Recently the Met Office warned that remarkable temperatures across the UK are due to last until at least late August and that Britain is on course for its hottest summer since the early 1600s. This is part of a trend.
Written by Martin Betts
Extreme weather is on the rise, with the UK hotter and wetter than it has been for decades. Figures from the Met Office show that 2017 was the fifth hottest year on record and nine of the 10 hottest years over the past century have taken place since 2002.
The last decade has seen average temperature increasing 0.8% and rainfall up 20% compared to the 30-year period ending in 1990. The Met Office have said ‘Our climate is changing, globally and here in the UK’.
As we have enjoyed, or endured, the heatwave a House of Commons report called for action to deal with the UK’s rising temperatures. Mary Creagh, Labour chair of the Environmental Audit Committee said that climate change ‘will have profound impacts on everyone’.
Her Committee warned that heat related deaths were likely to triple by the middle of the century unless the government acts urgently. Ms Creagh went on to say ‘We need to take steps now to help our children cope… in a world that is warmer by 1.5C’.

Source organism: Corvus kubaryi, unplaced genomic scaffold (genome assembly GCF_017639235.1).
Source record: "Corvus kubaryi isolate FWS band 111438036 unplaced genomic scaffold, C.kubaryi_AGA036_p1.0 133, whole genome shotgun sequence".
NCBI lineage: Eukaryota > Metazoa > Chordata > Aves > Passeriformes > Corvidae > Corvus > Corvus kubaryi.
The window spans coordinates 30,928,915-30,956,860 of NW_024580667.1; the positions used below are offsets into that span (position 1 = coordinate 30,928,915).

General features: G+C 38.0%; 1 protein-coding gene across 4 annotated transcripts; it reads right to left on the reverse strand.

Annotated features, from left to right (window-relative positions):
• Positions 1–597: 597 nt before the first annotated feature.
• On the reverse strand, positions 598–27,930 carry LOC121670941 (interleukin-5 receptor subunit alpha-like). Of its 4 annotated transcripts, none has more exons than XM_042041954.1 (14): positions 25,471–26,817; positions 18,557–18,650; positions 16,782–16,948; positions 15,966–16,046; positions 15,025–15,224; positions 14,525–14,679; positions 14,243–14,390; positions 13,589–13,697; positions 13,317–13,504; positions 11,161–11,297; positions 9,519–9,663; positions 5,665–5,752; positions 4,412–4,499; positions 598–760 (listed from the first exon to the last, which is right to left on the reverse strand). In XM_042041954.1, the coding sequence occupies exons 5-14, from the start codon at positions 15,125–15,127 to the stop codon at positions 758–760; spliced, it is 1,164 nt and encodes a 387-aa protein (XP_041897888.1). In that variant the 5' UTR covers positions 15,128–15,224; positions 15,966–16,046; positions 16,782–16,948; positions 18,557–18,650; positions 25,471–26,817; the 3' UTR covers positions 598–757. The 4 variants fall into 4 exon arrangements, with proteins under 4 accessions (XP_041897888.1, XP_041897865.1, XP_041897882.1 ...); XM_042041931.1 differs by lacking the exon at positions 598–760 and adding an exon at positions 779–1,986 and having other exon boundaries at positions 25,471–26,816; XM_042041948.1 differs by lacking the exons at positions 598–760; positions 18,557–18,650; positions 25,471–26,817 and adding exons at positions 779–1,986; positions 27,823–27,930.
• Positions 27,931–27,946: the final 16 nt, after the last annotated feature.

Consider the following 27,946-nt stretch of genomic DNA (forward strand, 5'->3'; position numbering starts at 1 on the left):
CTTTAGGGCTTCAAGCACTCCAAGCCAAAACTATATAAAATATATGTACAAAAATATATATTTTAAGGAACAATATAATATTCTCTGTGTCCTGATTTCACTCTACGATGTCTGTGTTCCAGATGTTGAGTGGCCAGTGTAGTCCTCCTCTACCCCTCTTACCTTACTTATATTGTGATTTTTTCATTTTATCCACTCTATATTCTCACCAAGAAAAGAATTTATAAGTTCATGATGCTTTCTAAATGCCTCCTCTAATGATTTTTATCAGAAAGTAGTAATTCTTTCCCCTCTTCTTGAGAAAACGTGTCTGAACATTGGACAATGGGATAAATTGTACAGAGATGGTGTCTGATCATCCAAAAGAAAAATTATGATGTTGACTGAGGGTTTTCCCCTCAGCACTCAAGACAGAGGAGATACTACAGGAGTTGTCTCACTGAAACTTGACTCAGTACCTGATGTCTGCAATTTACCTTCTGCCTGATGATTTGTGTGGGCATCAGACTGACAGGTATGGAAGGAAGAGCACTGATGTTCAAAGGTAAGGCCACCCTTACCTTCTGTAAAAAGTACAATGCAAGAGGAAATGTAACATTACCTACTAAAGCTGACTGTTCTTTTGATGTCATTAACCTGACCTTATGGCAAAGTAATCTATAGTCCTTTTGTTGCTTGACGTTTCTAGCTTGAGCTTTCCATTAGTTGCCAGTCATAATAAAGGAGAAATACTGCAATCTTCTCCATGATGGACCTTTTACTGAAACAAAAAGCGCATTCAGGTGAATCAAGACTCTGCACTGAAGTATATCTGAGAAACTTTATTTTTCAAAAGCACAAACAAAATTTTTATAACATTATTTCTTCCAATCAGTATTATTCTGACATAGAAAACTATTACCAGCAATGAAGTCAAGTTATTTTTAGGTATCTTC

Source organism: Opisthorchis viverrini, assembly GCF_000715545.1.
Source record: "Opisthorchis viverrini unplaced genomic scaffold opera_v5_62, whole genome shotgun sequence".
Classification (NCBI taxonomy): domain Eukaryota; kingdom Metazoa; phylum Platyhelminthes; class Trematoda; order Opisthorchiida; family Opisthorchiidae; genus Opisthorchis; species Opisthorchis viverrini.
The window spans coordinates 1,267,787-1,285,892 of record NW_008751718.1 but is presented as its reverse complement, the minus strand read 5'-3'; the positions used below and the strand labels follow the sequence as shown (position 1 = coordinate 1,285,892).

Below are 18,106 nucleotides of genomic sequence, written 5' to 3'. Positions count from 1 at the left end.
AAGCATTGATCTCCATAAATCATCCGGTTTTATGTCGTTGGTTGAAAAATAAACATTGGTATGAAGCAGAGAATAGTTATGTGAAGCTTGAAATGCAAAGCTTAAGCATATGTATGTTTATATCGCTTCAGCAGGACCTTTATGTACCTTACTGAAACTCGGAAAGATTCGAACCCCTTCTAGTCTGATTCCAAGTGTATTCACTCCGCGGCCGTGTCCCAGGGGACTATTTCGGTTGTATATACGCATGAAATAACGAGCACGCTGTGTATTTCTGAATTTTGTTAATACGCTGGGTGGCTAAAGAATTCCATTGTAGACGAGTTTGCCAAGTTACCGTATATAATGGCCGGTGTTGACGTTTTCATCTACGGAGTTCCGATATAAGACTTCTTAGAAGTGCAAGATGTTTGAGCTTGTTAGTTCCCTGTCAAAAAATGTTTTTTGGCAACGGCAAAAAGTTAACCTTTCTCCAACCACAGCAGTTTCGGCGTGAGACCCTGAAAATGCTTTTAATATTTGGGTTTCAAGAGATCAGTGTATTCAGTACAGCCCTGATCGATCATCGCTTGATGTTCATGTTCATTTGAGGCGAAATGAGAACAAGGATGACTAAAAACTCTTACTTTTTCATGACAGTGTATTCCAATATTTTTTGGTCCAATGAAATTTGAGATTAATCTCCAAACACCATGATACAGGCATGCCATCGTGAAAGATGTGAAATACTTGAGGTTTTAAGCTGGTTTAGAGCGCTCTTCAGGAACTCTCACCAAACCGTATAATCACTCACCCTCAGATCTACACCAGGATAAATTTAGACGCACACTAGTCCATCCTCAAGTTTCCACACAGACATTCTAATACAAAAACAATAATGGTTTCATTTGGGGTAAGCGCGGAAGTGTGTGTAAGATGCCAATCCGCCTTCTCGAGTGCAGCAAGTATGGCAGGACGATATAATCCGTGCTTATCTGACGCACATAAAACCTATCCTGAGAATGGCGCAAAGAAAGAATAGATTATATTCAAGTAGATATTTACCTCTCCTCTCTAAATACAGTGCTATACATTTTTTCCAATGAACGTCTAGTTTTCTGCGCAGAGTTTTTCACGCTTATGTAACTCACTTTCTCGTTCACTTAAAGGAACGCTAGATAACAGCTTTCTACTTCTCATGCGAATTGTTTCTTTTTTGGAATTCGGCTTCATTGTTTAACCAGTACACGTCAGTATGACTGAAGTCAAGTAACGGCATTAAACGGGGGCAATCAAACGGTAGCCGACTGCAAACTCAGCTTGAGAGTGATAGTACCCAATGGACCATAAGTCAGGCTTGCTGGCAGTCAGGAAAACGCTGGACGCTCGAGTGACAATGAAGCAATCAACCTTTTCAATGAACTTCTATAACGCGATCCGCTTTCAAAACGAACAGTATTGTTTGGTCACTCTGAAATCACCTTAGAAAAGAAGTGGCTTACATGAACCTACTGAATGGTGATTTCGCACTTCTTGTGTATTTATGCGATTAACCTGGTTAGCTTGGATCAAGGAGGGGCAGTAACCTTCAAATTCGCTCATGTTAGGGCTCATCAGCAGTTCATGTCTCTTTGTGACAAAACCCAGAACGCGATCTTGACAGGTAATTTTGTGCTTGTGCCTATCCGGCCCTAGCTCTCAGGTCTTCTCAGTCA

Although there are many factors that contribute to climate change recent research has pointed out the significance of plastic food packaging which emit greenhouse gases when the packaging breaks down.
Greenhouse gases directly influence climate change of the type we have been experiencing and affect sea levels, global temperatures and trigger storms which increase flooding drought and erosion.
Worryingly the production of plastics is set to double over the next 20 years. The University of Hawaii has said that the harmful gases they produce is expected to increase as more plastic is produced and accumulated in the environment.
Eight million metric tons of plastic waste enter the oceans each year, and it is estimated that by 2050, the amount of plastic in the ocean will weigh more than all the fish. Plastic ends up polluting the land, and is found inside animals and humans. There is no doubt it is harmful.
So what can we do about this? On a personal level we can begin to change the way we live. We can reduce our use of plastic bags still further and avoid buying products – particularly food products – packed in excessive single use plastic.
We can stop buying plastic bottles of water. Across the world we buy an estimated million plastic bottle of water per minute, and most of this plastic is not recycled. They take 400 years to decompose. We can bottle our own water, and buy coffee in our own mugs!
These are small steps, but they are a beginning and increase awareness of the dangers of plastic. We can also put pressure on private companies and our elected representatives to reduce its use and the massive harm plastic is causing us now and for future generations.